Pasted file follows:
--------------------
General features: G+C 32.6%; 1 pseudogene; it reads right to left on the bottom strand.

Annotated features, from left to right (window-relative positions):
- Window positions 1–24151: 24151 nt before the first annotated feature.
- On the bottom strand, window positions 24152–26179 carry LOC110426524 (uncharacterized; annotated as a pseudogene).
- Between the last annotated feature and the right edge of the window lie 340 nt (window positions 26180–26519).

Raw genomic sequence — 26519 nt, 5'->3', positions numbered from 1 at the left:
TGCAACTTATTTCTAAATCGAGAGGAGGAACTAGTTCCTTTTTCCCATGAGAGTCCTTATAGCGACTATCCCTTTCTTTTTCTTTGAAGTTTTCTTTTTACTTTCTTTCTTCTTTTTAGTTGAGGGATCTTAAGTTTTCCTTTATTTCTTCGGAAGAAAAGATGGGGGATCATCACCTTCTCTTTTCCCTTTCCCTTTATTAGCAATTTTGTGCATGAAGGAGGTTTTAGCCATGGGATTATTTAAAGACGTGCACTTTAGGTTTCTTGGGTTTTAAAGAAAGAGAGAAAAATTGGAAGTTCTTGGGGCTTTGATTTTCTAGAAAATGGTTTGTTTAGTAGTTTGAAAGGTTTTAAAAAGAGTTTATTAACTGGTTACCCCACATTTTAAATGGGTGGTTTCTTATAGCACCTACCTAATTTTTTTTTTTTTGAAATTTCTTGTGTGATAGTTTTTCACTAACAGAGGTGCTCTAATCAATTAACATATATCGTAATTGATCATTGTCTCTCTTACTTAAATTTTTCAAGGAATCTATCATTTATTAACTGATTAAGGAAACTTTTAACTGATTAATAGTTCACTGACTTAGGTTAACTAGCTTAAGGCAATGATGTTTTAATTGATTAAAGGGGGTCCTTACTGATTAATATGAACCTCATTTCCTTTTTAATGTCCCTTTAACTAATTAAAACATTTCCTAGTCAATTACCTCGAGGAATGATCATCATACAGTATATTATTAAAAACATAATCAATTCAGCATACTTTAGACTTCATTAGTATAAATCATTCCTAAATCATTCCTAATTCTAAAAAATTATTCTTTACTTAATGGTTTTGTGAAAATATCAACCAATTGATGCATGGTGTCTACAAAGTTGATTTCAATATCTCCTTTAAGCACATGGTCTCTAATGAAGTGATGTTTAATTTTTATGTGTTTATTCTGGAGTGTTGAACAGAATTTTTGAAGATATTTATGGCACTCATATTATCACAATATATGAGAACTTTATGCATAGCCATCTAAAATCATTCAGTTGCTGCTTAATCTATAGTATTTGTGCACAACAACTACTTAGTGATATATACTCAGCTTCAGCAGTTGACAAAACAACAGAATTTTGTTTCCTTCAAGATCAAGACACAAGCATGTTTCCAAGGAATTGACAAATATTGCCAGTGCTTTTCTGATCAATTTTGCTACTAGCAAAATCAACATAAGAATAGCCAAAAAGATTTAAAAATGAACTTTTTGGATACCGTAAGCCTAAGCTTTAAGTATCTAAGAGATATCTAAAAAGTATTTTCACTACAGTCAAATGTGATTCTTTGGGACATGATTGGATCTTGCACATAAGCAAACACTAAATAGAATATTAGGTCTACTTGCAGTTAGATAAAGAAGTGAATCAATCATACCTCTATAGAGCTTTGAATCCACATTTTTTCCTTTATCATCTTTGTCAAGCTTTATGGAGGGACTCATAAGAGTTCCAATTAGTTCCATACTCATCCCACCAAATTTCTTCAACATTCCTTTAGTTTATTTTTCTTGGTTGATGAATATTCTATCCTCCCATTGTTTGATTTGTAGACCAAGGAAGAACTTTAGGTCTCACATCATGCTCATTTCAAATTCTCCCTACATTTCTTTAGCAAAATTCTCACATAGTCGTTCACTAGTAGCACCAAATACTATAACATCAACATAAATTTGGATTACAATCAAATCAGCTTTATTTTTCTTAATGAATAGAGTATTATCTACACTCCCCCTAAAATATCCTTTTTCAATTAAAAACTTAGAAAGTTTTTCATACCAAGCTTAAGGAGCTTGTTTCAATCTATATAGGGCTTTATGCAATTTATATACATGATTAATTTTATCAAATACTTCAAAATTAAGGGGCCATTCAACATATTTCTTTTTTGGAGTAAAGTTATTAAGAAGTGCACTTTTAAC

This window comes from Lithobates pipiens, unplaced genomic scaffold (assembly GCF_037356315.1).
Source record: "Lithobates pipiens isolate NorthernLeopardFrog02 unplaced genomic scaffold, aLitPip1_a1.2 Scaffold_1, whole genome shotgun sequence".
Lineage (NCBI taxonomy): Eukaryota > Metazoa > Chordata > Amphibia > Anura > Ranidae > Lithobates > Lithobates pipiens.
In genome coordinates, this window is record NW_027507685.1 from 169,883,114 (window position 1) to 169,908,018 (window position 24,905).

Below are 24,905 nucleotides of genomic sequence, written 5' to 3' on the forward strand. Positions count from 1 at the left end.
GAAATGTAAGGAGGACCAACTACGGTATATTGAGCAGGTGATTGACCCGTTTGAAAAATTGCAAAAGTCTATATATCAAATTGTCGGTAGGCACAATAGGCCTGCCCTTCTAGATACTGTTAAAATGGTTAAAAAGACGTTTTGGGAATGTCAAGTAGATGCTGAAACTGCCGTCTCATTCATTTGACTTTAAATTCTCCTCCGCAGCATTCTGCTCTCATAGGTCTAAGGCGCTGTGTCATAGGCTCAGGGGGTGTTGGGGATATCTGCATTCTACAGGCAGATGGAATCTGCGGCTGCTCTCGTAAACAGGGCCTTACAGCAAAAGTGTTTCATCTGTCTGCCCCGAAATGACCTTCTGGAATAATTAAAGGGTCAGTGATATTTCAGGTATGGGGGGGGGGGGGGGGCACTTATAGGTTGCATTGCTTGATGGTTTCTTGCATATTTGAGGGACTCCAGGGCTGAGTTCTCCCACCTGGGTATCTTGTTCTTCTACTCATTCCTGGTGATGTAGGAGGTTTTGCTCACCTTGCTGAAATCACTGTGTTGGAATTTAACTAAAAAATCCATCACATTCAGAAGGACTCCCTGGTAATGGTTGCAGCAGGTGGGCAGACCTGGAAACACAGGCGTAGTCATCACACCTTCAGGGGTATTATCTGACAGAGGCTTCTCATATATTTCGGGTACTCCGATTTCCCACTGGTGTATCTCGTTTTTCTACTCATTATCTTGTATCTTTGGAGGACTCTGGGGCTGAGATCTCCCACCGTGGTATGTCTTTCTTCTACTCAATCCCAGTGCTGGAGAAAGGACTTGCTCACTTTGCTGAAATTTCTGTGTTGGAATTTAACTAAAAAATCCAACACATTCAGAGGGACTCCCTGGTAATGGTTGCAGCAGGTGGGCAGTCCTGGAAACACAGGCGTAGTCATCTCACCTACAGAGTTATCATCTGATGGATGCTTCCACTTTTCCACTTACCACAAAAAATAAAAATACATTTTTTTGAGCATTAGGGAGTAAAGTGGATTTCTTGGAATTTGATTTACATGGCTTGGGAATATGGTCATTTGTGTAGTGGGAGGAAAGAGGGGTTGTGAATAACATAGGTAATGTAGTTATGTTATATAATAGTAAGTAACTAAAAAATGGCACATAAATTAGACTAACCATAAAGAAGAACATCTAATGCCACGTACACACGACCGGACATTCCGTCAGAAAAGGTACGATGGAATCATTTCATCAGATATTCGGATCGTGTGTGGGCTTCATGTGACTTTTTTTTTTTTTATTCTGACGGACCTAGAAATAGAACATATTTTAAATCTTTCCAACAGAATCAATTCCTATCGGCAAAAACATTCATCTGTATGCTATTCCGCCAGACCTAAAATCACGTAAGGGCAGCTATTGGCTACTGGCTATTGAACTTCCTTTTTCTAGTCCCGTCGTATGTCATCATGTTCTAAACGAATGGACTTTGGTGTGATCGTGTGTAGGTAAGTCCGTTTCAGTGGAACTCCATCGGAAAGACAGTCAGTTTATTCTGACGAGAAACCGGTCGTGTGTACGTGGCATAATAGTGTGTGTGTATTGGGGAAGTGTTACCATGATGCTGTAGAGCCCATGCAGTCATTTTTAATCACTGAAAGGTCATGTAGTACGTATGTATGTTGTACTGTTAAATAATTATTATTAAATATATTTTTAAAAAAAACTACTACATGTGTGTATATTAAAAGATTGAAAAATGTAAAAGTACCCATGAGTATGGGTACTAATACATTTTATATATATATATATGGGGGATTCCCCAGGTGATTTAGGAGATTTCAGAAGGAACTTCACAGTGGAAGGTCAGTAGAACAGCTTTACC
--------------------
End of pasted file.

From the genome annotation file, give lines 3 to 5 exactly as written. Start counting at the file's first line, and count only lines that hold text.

- Window positions 1–24151: 24151 nt before the first annotated feature.
- On the bottom strand, window positions 24152–26179 carry LOC110426524 (uncharacterized; annotated as a pseudogene).
- Between the last annotated feature and the right edge of the window lie 340 nt (window positions 26180–26519).